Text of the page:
A painting of a group of climbing boys gathered around a curdseller.

Two cherubic looking sweeps share a book.

A brush-toting sweep burdened by his pack.

Two more recent images of sweep's apprentices, one bilious, the other pensive.

Paul De Lamerie

Much more is known about the defendant, goldsmith Paul De Lamerie (spelled Delamirie in legal texts). De Lamerie was born in 1688 in the Netherlands to French Huguenot parents. The family soon moved to England. Little is known of De Lamerie's early education, but in 1703 he was apprenticed to Peter Platel, a London goldsmith, for a seven year term. Platel was a well-regarded and elegant silversmith, and de Lamerie was an ambitious apprentice. In 1711, his apprenticeship ended and De Lamerie made arrangements to start his own workshop. By 1713, he had entered his maker's mark at the Assay Office in the Goldsmiths' Hall and gave his address as "in Windmill Street near the Haymarket."

Repeated violations of Goldsmiths' Company regulations are noted throughout De Lamerie's career. In 1714, he was fined for "not having his work hallmarked"; further complaints were filed the following November because the fine remained unpaid. In 1715, he was accused of passing off work made by others as his own. Similar charges were made the next year. By 1717, he was known as the King's Silversmith, but was also named in a complaint for making and selling unmarked wares. In 1722, he was, of course, accused of cheating Armory, the chimneysweep's boy. And in 1726, he was involved in the trial of Robert Dingley, a goldsmith involved in exporting silver to Russia. Dingley was preparing to ship a large number of silver wares when the Goldsmiths' Company tried to intercept his shipment on the suspicion that pieces were not assayed and that the requisite duty was unpaid. Much of the wares, in fact, were unmarked, and around half of the goods were supplied by Paul De Lamerie. Nevertheless, Dingley avoided inspection by distracting Company officials in a tavern while the goods were being loaded and dispatched overseas.

In his extensive biography of De Lamerie, P.A.S. Phillips refers to Armory v. Delamirie as an "extraordinary incident in his career, which was to bring him into a different sphere of fame, although quite unintentionally and unexpectedly on his part." Nevertheless, while the suit was to become "one of the leading cases of the law of the land and to be known afterwards as ruling the law as to 'trover'", De Lamerie's business remained unaffected by his involvement in this or any other violation of Goldsmiths' Company regulations.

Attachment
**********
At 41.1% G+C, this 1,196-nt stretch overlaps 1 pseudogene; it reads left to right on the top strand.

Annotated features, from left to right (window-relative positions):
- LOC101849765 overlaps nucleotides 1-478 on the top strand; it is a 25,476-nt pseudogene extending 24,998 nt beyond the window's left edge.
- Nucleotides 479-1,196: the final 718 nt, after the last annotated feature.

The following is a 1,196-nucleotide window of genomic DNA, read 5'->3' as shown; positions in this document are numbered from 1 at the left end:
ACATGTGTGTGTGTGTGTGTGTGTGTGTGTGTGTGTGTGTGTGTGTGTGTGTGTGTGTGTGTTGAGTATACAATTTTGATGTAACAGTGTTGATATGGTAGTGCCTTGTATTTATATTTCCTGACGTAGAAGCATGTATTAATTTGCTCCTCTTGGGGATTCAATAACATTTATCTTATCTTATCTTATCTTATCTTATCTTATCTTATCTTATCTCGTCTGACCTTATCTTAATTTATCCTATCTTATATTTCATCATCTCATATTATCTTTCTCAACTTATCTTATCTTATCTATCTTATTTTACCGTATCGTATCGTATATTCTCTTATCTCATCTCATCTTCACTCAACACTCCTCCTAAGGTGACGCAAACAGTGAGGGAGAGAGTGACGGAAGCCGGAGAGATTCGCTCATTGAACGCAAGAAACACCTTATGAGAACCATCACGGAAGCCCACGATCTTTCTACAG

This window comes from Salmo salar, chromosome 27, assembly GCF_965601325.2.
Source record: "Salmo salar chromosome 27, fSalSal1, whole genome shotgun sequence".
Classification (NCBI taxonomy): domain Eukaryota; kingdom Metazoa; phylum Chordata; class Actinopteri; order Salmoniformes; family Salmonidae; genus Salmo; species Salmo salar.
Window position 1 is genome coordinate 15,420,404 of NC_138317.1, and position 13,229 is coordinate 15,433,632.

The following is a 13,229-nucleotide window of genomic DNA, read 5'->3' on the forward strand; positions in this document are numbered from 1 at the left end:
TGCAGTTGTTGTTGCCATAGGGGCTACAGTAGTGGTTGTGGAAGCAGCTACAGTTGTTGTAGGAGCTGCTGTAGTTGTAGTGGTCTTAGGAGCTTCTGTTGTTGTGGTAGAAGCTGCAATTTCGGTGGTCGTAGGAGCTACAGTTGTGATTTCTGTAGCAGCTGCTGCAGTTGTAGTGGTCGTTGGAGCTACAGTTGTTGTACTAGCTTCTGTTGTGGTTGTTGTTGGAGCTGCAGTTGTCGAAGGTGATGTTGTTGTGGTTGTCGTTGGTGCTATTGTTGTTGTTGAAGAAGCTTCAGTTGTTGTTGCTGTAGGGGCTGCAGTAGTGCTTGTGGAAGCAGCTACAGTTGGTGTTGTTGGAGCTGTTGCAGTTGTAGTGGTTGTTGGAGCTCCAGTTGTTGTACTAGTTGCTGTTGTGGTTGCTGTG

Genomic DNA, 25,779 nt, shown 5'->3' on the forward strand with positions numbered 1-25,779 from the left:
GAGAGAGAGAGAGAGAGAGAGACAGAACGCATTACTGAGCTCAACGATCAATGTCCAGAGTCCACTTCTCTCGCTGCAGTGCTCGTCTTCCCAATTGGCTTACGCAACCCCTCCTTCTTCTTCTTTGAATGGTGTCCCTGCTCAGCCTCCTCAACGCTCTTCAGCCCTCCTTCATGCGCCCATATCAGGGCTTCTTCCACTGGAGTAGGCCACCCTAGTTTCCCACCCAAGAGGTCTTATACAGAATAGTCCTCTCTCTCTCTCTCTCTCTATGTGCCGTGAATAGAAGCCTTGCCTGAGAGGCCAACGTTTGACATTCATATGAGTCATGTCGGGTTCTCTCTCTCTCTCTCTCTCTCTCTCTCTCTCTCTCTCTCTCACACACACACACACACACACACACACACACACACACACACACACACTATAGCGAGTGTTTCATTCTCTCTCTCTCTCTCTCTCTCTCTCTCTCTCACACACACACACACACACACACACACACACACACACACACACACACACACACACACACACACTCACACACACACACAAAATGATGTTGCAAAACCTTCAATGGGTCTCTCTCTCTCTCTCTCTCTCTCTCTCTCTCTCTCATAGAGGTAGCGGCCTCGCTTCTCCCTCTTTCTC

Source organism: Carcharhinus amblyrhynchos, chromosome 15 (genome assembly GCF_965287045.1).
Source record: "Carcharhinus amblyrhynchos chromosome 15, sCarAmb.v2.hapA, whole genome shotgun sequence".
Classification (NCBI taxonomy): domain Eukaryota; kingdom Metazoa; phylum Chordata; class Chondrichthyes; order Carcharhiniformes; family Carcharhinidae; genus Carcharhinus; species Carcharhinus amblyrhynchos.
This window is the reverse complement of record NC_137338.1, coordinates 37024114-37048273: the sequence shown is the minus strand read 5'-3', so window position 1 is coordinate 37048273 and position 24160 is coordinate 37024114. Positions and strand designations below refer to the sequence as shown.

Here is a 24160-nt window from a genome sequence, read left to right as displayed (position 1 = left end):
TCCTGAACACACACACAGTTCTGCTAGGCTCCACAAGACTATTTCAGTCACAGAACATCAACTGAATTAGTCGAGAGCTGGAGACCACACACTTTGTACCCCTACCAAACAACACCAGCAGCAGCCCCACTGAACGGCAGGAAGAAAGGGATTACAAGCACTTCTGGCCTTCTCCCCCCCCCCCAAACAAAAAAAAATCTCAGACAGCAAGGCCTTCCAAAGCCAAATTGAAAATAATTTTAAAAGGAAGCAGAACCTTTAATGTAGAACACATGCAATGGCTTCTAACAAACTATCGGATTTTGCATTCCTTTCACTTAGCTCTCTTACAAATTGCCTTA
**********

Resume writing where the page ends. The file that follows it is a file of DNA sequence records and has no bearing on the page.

Prior to the lawsuit, De Lamerie's business had been flourishing. In 1717, he was admitted to the livery of the Goldsmiths' Company and would eventually secure the highest post offered by the Company, Prime Wardenship. By 1723, De Lamerie could already count members of the nobility and wealthy middle class at clients. Nevertheless, Susan Hare notes that "in spite of his title of King's Silversmith there is little evidence that he was fulfilling royal orders." Little question exists, however, in classifying De Lamerie as a shrewd businessman. Evidence introduced in Armory v. Delamirie reveals that in addition to a workshop, De Lamerie also kept an "open shop for ordinary trading purposes" where he also dealt in jewelry. This is confirmed by a document issued after his death for sale of his stock by auction. Hare notes that De Lamerie was a man of considerable wealth based on the "considerable investments in property he began making early in 1733" and "from his lending money on mortgage." Nevertheless, despite his wealth, when De Lamerie's father died in 1735, he was given a pauper's burial at St. Anne's Church, suggesting a certain callousness on the part of his son.